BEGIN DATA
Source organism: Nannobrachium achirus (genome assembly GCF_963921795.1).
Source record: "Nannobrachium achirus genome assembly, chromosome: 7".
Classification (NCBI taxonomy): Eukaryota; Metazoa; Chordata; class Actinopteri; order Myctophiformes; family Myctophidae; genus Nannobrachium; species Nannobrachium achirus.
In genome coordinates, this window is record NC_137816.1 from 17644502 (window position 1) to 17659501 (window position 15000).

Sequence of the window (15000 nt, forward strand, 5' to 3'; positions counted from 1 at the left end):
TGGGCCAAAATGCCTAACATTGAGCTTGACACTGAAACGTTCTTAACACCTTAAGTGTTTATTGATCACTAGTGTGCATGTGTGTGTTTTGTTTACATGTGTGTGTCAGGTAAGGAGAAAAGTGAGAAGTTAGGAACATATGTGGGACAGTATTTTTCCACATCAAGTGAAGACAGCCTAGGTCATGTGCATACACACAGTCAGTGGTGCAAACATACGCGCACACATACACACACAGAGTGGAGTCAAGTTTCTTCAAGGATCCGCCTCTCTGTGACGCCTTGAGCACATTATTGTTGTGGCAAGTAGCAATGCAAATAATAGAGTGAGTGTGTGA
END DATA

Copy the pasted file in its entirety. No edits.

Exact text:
Source organism: Nannobrachium achirus (genome assembly GCF_963921795.1).
Source record: "Nannobrachium achirus genome assembly, chromosome: 7".
Classification (NCBI taxonomy): Eukaryota; Metazoa; Chordata; class Actinopteri; order Myctophiformes; family Myctophidae; genus Nannobrachium; species Nannobrachium achirus.
In genome coordinates, this window is record NC_137816.1 from 17644502 (window position 1) to 17659501 (window position 15000).

Sequence of the window (15000 nt, forward strand, 5' to 3'; positions counted from 1 at the left end):
TGGGCCAAAATGCCTAACATTGAGCTTGACACTGAAACGTTCTTAACACCTTAAGTGTTTATTGATCACTAGTGTGCATGTGTGTGTTTTGTTTACATGTGTGTGTCAGGTAAGGAGAAAAGTGAGAAGTTAGGAACATATGTGGGACAGTATTTTTCCACATCAAGTGAAGACAGCCTAGGTCATGTGCATACACACAGTCAGTGGTGCAAACATACGCGCACACATACACACACAGAGTGGAGTCAAGTTTCTTCAAGGATCCGCCTCTCTGTGACGCCTTGAGCACATTATTGTTGTGGCAAGTAGCAATGCAAATAATAGAGTGAGTGTGTGA